Advertisement

Space Vehicle Orbital Determination Performance Analysis Considering GNSS Side Lobe Signals

Conference paper
  • 359 Downloads
Part of the Lecture Notes in Electrical Engineering book series (LNEE, volume 622)

Abstract

Global navigation satellite systems (GNSS), which were originally designed for terrestrial location service, are now developed for utility in space, which are called GNSS Space Service Volume (SSV). One major problem that SSV confronts is the poor satellite availability in high orbital vehicles when main beam signals are solely used. Recently, side lobe signals, the signals emitted sideways from transmitter antennas, have been proposed to improve the SSV performance. It is necessary to study the GNSS SSV with the presence of side lobe signals. In this paper, the system improvement owing to the side lobe signals in high orbital vehicles for specific missions is quantitatively evaluated. Different multi-constellation conditions and system setups are taken into account as factors. GPS and BDS III constellations are simulated, and the satellite availability and the maximum outage duration (MOD) are assessed in three scenarios, the GEO, HEO, and lunar trajectory, in different heights. The experimental results indicate that the side lobe signals can effectively improve satellite availability for space users, especially in the upper SSV. Moreover, it shows that the advantages of multi-constellation interoperability lie in improving signal availability and shortening the MOD.

Keywords

Space service volume Side lobe signal Satellite availability Maximum outage duration Orbital determination 

References

  1. 1.
    Working Group B (WG-B) of the International Committee on GNSS (ICG) (2018) The interoperable global navigation satellite systems space service volume. Publishing and Library Section of United Nations Office , Vienna, pp 1–35Google Scholar
  2. 2.
    Enderle W, Schoenemann E (2017) GNSS space service volume & user perspective. Munich Satellite Navigation Summit 2017, Munich, Germany, pp 1–5Google Scholar
  3. 3.
    Enderle W, Schmidhuber M, Gill E, Montenbruck O, Braun A, Lemke N, Balbach O, Eisfeller B (1998) GPS performance for GEOs and HEOs: the EQUATOR-S spacecraft mission. In: Thirteenth international symposium on space flight dynamics. Goddard Space Flight Center, Greenbelt Maryland, United States, p 1Google Scholar
  4. 4.
    Winternitz LB, Bamford WA, Price SR, Carpenter JR, Long AC, Farahmand M (2017) Global positioning system navigation above 76,000 km for NASA’S magnetospheric multiscale mission, vol 64, pp 289–300Google Scholar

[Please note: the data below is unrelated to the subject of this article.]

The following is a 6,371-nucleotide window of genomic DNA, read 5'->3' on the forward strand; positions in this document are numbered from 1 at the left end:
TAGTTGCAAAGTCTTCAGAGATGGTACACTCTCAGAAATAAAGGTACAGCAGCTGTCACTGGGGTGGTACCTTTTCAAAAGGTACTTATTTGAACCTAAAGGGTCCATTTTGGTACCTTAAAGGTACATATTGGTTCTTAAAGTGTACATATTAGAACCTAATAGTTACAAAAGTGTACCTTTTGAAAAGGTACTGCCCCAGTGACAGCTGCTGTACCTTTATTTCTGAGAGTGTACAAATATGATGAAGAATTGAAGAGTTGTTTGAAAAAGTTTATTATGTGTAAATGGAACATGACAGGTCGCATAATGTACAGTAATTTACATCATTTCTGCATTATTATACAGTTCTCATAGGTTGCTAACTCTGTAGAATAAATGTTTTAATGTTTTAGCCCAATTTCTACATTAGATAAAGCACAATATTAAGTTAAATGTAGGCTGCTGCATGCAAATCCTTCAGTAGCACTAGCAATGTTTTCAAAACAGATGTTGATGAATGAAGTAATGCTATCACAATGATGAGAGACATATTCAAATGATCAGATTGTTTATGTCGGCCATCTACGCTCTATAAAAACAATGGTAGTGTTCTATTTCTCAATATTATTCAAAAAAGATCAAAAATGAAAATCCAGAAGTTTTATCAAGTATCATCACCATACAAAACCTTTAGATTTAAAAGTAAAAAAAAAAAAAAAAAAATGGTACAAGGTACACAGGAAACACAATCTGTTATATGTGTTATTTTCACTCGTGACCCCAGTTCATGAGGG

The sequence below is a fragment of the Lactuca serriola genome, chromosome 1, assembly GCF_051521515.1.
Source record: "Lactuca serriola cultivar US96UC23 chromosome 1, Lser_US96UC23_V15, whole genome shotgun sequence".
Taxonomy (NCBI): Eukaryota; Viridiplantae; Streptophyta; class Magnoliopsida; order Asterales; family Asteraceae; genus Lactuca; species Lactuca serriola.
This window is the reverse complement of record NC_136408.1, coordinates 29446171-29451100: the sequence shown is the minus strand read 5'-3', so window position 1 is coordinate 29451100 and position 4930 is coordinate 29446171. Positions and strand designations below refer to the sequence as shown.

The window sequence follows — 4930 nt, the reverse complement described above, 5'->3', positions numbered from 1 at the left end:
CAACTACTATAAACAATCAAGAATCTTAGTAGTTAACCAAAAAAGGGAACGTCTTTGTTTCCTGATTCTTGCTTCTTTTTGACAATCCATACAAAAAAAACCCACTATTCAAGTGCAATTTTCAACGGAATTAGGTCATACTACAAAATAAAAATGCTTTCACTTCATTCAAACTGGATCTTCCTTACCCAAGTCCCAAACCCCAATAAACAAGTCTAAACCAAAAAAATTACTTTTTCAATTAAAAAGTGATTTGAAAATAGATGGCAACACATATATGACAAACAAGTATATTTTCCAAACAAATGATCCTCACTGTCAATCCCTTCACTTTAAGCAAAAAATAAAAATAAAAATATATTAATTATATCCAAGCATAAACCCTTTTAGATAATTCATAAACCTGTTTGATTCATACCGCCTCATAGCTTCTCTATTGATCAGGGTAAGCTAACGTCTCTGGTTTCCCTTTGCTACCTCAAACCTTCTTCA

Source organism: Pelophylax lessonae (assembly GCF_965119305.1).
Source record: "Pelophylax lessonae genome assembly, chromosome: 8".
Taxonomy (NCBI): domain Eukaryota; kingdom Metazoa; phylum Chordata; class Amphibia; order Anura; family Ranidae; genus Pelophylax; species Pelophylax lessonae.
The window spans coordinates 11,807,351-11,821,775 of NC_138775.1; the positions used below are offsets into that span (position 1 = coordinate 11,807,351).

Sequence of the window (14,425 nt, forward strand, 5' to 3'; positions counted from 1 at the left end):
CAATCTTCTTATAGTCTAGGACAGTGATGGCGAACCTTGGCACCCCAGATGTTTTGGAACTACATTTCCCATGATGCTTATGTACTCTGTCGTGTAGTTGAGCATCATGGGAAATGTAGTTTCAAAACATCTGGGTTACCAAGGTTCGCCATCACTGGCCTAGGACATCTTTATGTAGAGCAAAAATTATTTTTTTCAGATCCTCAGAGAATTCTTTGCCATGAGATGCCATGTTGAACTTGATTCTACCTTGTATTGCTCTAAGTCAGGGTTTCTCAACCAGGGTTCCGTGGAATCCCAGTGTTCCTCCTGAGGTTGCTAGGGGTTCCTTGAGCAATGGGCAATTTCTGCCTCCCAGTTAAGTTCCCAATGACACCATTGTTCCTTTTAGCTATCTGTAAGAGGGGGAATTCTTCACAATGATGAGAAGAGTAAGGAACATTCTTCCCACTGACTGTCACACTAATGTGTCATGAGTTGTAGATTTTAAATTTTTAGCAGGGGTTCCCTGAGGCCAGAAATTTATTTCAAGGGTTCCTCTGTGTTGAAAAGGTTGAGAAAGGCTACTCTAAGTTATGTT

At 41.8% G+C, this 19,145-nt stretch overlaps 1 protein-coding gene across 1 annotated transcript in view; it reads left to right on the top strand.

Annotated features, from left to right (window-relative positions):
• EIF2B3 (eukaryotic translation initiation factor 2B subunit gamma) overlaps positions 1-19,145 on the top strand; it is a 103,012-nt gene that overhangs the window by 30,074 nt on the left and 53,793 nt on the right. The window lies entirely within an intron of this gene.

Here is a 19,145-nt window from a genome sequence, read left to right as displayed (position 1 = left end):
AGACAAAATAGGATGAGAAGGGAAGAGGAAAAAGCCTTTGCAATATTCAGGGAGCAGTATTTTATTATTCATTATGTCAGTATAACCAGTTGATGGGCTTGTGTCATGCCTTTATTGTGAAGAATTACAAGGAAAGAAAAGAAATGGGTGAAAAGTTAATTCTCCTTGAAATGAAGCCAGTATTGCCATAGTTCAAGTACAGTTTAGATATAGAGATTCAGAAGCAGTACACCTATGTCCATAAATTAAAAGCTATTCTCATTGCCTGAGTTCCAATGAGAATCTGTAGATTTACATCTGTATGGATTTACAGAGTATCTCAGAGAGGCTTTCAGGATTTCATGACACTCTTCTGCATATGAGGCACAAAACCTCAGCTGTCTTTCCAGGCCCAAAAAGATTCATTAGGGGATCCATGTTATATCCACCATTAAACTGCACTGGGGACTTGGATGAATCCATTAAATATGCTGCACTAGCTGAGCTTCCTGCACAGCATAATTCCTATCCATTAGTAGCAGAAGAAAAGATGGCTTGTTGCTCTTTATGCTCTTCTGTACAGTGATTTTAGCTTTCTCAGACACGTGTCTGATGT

5. 5.
    Filippi H, Gottzein E, Kuehl C, Mueller C, Barrios-Montalvo A, Dauphin H (2010) Feasibility of GNSS receivers for satellite navigation in GEO and higher altitudes. In: 2010 5th ESA workshop on satellite navigation technologies and European workshop on GNSS signals and signal processing (NAVITEC), Noordwijk, pp 1–8Google Scholar
  6. 6.
    Zhan CX, Liu B, Yuan W (2017) SSV visibility evaluation based on different GPS transmitting antenna characteristics. In: 2017 Forum on cooperative positioning and service (CPGPS), Harbin, pp 2–3Google Scholar
  7. 7.
    Yang W (2010) Phasing orbit design for Chinese lunar satellite CE-1. Chinese Space Science and TechnologyGoogle Scholar
  8. 8.
    Chen L (2016) Research of high orbit spacecraft positioning technology based on GNSS. Ph.D. thesis, National University of Defense TechnologyGoogle Scholar
  9. 9.
    GPS World Staff (2013) GIOVE—a uses GPS side lobe signals for far-out space navigation. GPS World, pp 1–2Google Scholar
  10. 10.
    Balbach O, Eissfeller B, Hein GW, Enderle W, Schmidhuber M, Lemke N (1998) Tracking GPS above GPS satellite altitude: first results of the GPS experiment on the HEO mission Equator-S. In: IEEE 1998 position location and navigation symposiumGoogle Scholar
  11. 11.
    Jing S, Zhan X, Lu J, Feng S, Ochieng WY (2015) Characterisation of GNSS space service volume. J Navig 68:107–125CrossRefGoogle Scholar
  12. 12.
    ICD, GPS (2011) Global positioning systems directorate system engineering & integration interface specification IS-GPS-200F. Navstar GPS Space Segment Navigation User InterfacesGoogle Scholar
  13. 13.
    ICD-BDS (2012) BeiDou navigation satellite system signal in space interface control document open service signal B1I (version 1.0)Google Scholar
  14. 14.
    Stanton BJ, Parker Temple LIII, Edgar CE (2006) Analysis of signal availability in the GPS space service volume. In: Proceedings of the ION GNSS 2006Google Scholar
  15. 15.
    Hogg DC (1993) Fun with the Friis free-space transmission formula. Antennas and Propagation Magazine, IEEEGoogle Scholar
  16. 16.
    Jing S (2017) Study on GNSS performance evaluation and related auxiliary in the space service volume. Ph.D. thesis, Shanghai Jiao Tong UniversityGoogle Scholar

Copyright information

© Springer Nature Singapore Pte Ltd. 2020

Authors and Affiliations

  1. 1.School of Aeronautics and AstronauticsShanghai Jiao Tong UniversityShanghaiChina

Personalised recommendations